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Can Anyone Help Me to Identify This Very Old Boiler Please?

I have an antique boiler I know nothing about - appeal for information

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Hattie Goodale14/08/2019 04:13:44
4 forum posts

Please can anyone tell me anything about this boiler? I know nothing and have scoured the internet to no avail. I need to talk to a real person with real knowledge and experience. There is no maker's plate or identifying mark. I feel like it must be quite old as it has some very archaic features, for example the sliding cast iron balls to control the uppermost valve. I have always assumed it's from a steam engine - is this correct? How old might it be? What was its purpose? How did it work? Is it British or perhaps from another country? Who could have made it? And finally how much might I reasonably expect to sell it for? Any and all information would be most gratefully received. Many thanks in advance

Hattie

3404614/08/2019 08:20:52
695 forum posts
7 photos

Difficult questions. Some dimensions would help.

Bill

Hattie Goodale14/08/2019 16:43:34
4 forum posts

Ah sorry I forgot, size is roughly 32 inches tall (including chimney), by 10 inches diameter. Thanks for replying.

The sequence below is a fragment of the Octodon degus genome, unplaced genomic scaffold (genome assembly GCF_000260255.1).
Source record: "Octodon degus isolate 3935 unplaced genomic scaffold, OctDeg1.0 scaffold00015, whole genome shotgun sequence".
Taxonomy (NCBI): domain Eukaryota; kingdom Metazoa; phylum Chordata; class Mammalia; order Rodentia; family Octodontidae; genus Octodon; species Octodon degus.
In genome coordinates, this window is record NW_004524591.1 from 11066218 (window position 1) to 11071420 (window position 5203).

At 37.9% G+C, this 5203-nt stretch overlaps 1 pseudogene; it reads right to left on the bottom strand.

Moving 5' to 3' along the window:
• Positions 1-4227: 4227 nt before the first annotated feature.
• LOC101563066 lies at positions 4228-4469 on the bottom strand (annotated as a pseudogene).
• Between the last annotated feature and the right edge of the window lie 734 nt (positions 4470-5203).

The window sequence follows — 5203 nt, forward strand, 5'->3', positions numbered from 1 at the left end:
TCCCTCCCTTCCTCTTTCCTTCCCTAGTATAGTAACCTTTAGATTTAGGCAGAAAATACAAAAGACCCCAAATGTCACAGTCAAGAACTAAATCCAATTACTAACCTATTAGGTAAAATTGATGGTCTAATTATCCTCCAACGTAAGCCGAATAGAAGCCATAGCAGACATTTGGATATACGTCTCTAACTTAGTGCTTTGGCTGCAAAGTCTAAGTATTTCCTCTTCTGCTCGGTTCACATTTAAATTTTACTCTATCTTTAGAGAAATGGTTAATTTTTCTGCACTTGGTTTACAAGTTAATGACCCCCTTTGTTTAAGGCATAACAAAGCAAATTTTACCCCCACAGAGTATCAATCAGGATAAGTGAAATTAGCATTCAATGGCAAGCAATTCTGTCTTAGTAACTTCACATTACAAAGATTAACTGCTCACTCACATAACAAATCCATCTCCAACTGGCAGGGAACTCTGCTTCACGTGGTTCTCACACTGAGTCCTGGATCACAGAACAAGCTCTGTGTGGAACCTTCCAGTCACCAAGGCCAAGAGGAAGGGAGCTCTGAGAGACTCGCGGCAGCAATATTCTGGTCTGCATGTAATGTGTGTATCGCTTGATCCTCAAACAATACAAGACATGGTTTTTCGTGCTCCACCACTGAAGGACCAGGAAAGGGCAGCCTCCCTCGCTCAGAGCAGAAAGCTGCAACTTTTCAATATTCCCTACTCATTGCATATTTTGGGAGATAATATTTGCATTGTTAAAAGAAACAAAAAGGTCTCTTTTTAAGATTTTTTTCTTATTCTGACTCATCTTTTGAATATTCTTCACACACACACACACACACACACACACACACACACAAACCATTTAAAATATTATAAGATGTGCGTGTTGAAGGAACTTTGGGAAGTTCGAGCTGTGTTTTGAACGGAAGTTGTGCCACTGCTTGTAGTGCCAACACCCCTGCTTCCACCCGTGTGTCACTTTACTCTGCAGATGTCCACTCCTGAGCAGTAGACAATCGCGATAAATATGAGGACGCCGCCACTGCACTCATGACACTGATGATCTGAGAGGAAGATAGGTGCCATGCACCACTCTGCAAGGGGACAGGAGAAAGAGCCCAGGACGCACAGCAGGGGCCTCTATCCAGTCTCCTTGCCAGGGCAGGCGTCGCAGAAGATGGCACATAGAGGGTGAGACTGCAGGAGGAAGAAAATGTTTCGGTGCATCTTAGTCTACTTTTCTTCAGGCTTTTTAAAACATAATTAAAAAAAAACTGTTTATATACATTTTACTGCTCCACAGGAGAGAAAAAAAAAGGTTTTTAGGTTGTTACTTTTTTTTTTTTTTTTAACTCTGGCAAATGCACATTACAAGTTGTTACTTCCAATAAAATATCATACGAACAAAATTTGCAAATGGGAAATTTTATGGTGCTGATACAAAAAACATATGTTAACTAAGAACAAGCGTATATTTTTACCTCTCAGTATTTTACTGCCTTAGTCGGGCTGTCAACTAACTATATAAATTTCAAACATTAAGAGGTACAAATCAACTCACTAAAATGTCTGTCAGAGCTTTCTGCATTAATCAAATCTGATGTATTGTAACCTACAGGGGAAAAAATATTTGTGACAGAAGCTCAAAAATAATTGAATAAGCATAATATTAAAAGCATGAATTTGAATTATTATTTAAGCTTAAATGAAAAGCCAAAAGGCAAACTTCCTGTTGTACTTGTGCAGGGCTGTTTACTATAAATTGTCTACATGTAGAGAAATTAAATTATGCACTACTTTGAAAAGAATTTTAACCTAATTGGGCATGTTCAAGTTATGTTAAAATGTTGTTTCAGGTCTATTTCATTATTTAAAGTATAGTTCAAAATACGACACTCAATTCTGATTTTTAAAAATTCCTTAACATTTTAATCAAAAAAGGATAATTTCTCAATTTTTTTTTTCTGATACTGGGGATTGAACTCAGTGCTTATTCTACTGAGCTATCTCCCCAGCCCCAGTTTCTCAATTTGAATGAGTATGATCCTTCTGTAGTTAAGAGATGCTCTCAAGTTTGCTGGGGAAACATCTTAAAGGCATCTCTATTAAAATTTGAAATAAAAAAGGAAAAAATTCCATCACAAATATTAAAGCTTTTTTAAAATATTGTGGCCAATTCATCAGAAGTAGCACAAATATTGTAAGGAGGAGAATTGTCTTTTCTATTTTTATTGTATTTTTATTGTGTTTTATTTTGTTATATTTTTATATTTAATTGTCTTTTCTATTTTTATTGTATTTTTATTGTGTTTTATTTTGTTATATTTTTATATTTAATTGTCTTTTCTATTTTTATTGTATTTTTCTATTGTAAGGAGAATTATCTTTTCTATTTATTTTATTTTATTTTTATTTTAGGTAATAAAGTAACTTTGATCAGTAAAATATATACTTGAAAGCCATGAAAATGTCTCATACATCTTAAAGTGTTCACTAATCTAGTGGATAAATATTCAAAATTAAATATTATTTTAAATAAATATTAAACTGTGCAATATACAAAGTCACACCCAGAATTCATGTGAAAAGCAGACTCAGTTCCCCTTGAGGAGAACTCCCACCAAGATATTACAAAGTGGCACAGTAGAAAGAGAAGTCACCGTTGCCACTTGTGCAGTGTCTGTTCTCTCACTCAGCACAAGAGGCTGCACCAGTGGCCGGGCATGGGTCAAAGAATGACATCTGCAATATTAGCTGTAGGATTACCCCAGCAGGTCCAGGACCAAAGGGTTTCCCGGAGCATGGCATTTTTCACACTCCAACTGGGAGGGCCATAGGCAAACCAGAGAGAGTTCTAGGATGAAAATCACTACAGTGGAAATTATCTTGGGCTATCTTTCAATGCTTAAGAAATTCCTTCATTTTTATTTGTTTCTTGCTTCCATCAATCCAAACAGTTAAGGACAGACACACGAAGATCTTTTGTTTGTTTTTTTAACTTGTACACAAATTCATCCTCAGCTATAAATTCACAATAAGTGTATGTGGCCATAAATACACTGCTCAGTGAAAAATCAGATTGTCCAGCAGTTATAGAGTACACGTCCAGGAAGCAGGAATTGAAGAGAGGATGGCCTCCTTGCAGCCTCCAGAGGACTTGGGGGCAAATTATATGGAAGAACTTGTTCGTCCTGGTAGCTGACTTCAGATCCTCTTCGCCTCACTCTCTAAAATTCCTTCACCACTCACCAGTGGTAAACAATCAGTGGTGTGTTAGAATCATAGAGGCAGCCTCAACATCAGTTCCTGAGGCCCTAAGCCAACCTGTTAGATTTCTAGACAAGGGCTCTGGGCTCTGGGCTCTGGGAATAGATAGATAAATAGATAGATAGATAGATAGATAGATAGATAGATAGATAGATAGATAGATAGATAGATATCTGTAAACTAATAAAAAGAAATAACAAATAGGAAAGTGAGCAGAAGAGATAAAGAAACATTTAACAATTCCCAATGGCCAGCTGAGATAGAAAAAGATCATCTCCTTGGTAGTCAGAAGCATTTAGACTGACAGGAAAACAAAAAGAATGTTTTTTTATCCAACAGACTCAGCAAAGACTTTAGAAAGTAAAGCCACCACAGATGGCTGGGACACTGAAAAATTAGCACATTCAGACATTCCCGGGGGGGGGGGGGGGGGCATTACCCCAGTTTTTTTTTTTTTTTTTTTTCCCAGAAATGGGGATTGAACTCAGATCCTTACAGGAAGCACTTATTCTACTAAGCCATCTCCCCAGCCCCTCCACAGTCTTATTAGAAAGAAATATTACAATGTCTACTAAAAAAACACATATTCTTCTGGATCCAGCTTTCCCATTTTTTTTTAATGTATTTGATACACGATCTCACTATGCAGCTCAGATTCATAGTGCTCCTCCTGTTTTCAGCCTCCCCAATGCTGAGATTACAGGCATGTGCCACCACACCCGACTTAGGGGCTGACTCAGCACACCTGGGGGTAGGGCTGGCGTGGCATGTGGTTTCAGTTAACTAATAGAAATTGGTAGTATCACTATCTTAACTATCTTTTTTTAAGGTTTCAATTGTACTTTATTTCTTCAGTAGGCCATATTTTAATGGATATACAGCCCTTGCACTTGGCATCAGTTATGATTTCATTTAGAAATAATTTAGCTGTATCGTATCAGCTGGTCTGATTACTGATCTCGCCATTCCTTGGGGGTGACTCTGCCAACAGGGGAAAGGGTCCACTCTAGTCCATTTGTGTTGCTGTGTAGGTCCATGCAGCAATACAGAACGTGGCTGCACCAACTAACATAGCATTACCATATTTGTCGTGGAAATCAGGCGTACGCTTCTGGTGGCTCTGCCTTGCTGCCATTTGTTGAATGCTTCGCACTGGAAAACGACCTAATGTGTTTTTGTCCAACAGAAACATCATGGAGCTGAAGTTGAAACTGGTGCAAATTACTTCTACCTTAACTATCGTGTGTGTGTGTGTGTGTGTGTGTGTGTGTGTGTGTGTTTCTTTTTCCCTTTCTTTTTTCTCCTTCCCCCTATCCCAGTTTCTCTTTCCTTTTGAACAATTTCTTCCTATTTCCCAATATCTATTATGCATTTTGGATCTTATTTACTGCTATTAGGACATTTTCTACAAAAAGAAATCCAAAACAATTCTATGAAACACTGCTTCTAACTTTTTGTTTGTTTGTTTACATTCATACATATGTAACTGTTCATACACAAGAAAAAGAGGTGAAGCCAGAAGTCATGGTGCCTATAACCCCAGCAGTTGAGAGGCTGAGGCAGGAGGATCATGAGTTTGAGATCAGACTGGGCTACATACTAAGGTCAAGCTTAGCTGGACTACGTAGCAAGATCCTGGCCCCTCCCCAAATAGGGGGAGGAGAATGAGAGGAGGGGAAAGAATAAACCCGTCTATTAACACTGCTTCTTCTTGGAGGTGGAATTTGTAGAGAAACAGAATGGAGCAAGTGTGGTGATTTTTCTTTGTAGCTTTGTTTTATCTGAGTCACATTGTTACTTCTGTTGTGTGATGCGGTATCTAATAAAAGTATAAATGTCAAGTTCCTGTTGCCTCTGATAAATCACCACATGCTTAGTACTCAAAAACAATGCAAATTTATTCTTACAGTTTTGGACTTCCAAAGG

Hattie

3404614/08/2019 17:10:31
695 forum posts
7 photos

Thanks Hattie - big help.

Bit larger than the boilers I play with but to start the ball rolling - my thoughts are :-

Coal fired from around say 1880 - 1920.

It would have been used to supply to a small steam engine used to power a lathe or similar.

Looks a commercial item , no idea on maker - would guess at British.

Value - no idea - if you want to move it on then perhaps the dreaded ebay where it may well find its own level.

Hopefully a more knowledgeable member will respond. Meanwhile I will see what I can find out for you.

Bill

Edited By 34046 on 14/08/2019 17:14:14

Clive Brown 114/08/2019 18:16:48
260 forum posts
7 photos

Nicely made, but as a steam producer, I would expect its performance to be poor, only the central flue for heat transfer, unless there are cross tubes in the firebox. I can't see a steam off-take either.  What's it made of?

I've no real idea, but might it be some type of "novelty" hot -water urn for making tea in the workshop, heated by coal or, less smokey, charcoal?

This thought was prompted by the generously sized tap by the foundation ring.

Might be of interest to a collector of mechanical bits and bobs.

Edited By Clive Brown 1 on 14/08/2019 18:18:58

Edited By Clive Brown 1 on 14/08/2019 18:21:59

3404614/08/2019 18:40:03
695 forum posts
7 photos

Clive

It could easily be multi tube which is what I would expect

Steam take off missing puzzled me - unless it was never finished and unused

Water level plugs are ther as well as drain down